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Mobile payment terminals face slow but steady climb

02 Dec 2013

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Several companies showcased their new mobile point-of-sale products at this year's CARTES Secure Connexions event in France, reflecting a growing segment of mobile payment terminals. Mobile phone applications that support near field communication technology gained special attention at the exhibit, exposing participants to various prototypes and recently launched electronic payment solutions.

All established POS vendors had a mobile merchant version on display, often a mock-up device still under development or ready for commercialisation sometime next year. But what's so special about MPOS (mobile point-of-sale) when NFC-based mobile phone applications have already been demonstrated for direct smartphone-to-smartphone secure payment transactions?

Well, the argument here is that there are many more banking card holders than NFC-enabled smartphone owners, especially in emerging countries where smartphones are still a luxury item. Even in Europe, if using NFC may well catch up for certain applications like transport, the use of smartphones in place of contactless smart cards is not widespread. Then only a fraction of NFC-enabled smartphone owners are fully aware of their phone's new capability, and they would still have to queue for the cashier to swipe their phone onto a contactless pad.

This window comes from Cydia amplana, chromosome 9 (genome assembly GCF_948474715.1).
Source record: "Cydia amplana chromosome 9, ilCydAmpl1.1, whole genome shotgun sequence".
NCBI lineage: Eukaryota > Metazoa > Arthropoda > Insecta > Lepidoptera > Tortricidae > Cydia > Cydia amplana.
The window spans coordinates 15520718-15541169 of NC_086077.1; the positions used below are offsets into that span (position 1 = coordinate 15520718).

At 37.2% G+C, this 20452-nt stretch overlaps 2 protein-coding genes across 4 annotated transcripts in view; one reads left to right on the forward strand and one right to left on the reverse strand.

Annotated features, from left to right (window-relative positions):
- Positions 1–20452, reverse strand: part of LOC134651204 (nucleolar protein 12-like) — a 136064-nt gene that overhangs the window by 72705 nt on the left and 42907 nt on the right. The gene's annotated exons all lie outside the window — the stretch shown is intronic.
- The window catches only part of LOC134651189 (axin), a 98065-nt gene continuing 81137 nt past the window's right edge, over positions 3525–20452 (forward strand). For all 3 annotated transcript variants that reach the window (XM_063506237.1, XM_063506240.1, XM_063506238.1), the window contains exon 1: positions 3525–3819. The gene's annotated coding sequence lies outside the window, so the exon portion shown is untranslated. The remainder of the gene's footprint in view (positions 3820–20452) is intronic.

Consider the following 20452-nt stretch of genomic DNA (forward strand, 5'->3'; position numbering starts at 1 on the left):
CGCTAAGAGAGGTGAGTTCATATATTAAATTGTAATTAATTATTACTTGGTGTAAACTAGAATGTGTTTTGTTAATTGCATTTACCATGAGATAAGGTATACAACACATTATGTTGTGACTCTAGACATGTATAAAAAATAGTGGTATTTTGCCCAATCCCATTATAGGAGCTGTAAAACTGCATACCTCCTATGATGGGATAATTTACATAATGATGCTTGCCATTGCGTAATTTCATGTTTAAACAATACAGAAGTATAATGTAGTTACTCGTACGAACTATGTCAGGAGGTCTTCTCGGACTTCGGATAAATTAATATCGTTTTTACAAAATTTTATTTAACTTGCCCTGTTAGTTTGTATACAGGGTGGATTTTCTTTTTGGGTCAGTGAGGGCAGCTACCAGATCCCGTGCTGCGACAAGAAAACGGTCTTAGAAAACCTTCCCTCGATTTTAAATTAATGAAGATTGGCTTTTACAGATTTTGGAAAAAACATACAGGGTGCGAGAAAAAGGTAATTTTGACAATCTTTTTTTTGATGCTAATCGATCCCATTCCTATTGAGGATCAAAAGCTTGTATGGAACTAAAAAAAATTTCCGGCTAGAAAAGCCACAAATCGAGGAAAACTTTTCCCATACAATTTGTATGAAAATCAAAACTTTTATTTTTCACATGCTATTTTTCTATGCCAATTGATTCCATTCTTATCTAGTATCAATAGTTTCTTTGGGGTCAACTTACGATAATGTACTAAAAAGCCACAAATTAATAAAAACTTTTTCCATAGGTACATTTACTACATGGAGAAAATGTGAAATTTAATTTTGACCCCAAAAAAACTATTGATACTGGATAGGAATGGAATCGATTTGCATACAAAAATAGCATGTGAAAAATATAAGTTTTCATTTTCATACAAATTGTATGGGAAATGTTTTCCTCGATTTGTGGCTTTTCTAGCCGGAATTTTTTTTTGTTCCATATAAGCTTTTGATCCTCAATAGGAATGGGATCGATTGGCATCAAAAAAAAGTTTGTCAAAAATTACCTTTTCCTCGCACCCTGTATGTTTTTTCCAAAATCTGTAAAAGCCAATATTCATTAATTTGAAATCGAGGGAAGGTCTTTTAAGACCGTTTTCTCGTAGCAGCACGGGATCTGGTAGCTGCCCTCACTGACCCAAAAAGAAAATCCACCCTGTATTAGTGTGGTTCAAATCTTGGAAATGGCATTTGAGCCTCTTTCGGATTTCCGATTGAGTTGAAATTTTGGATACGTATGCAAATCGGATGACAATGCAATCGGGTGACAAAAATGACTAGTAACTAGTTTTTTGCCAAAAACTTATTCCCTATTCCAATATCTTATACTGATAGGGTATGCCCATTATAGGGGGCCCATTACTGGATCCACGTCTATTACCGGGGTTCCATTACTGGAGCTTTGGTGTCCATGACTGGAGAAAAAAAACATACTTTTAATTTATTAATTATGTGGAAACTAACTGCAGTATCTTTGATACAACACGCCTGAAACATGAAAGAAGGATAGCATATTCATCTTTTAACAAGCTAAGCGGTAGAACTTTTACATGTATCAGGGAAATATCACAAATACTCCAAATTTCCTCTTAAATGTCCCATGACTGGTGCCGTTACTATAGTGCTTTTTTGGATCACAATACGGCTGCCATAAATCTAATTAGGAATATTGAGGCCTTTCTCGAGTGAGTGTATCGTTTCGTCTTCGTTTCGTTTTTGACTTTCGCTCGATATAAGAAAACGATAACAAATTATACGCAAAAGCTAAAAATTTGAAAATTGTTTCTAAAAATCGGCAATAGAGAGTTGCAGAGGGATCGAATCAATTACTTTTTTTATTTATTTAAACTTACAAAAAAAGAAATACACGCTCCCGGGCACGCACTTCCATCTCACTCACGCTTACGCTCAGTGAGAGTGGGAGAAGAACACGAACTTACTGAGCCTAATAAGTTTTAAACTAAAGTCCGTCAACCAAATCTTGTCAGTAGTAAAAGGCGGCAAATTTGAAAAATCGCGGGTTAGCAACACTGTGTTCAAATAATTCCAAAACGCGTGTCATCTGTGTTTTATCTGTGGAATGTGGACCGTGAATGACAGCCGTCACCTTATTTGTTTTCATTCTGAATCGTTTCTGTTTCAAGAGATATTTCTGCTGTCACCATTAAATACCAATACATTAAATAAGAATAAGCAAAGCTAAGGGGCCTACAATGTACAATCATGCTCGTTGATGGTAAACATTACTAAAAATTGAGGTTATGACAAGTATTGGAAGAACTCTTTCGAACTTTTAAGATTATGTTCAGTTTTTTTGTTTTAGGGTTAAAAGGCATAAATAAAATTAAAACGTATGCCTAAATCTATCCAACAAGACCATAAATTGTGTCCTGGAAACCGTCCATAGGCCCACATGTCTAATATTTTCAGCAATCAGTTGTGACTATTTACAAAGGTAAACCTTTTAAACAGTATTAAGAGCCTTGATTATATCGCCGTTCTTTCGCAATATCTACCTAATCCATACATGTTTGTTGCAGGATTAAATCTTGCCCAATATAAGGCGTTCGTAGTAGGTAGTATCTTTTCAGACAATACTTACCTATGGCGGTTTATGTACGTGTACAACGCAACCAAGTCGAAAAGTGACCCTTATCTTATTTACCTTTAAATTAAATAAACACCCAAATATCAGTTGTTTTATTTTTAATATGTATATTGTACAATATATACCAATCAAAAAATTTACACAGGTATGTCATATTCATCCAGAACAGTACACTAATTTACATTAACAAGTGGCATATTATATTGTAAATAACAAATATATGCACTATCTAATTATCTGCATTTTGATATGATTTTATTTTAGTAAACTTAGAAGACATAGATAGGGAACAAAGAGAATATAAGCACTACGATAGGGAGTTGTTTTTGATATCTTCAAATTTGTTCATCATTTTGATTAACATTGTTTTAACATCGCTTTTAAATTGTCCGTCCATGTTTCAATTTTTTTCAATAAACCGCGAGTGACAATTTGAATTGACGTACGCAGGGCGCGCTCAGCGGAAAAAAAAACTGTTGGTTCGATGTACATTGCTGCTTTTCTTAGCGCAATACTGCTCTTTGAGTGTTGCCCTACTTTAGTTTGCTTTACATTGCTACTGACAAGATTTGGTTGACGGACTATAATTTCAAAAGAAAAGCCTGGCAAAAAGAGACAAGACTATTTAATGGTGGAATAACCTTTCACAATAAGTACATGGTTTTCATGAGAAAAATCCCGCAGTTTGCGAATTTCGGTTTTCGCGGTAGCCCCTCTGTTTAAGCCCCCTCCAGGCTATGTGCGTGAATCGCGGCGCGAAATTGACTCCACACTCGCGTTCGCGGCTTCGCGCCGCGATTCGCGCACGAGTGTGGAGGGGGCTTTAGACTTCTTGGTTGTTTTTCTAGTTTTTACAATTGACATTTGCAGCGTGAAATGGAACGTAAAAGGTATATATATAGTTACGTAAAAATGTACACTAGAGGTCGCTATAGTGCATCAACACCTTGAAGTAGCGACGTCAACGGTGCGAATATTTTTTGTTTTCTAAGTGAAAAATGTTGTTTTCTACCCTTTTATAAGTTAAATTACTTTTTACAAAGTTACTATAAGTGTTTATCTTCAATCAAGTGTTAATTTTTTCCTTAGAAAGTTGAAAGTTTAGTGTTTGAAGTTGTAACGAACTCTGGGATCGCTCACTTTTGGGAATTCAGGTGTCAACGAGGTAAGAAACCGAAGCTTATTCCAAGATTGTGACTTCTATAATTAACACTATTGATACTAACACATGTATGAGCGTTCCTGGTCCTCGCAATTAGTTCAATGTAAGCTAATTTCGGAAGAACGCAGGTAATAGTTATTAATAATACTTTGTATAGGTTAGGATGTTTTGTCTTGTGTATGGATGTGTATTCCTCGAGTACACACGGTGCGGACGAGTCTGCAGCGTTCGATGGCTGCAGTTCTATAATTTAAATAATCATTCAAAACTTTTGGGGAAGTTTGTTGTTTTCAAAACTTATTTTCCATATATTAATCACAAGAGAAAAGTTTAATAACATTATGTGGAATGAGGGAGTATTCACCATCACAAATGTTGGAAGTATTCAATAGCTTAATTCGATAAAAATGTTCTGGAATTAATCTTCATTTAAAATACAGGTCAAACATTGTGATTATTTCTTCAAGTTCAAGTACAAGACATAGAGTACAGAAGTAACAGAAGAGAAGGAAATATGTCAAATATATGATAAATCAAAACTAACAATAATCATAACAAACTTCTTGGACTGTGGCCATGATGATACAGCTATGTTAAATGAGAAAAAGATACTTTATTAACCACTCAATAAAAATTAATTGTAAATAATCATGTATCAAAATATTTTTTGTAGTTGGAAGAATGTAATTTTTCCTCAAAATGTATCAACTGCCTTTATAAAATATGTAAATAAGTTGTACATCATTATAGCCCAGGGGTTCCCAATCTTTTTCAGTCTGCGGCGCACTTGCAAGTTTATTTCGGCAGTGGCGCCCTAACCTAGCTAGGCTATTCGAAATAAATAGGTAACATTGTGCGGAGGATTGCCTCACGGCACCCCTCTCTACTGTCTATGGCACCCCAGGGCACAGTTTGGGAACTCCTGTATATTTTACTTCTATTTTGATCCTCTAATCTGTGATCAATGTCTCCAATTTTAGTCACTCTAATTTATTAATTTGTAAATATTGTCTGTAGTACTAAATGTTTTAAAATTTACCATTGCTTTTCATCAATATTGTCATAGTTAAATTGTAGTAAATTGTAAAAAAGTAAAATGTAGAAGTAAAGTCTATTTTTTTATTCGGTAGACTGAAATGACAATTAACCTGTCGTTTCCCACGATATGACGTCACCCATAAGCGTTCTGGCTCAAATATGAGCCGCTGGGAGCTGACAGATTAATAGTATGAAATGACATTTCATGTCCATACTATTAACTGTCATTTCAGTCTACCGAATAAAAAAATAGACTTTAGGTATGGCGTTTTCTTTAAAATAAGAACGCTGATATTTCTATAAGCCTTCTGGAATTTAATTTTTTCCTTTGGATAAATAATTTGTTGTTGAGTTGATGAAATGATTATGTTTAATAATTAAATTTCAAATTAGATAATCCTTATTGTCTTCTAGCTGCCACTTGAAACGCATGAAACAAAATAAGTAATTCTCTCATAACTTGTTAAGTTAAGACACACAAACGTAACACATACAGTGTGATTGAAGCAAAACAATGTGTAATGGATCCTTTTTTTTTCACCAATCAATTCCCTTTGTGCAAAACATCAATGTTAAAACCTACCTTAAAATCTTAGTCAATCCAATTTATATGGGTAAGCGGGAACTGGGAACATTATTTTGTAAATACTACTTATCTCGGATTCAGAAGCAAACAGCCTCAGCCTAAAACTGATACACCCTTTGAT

What's more, in Europe at least, NFC-based transactions would be limited to fairly small amounts. Unrestricted credit card transactions for chip cards are only authorised through PIN entry devices (PED) that comply with the current Payment Card Industry's (PCI) Data Security Standard (DSS). The PCI PED standard imposes particular security requirements for the keyboard, the chips and architecture being used and the display of the PED, which justifies the emergence of PED-enabled MPOS solutions.

Until everyone on earth becomes well acquainted with their smartphones, and before smart cards disappear themselves, there will be a growing market for secure card readers that can accept any type of banking cards (magnetic stripe or chip-and-pin) and connect directly to a merchant's smartphone, forming a completely mobile point-of-sale system, without requiring a costly cashier infrastructure.


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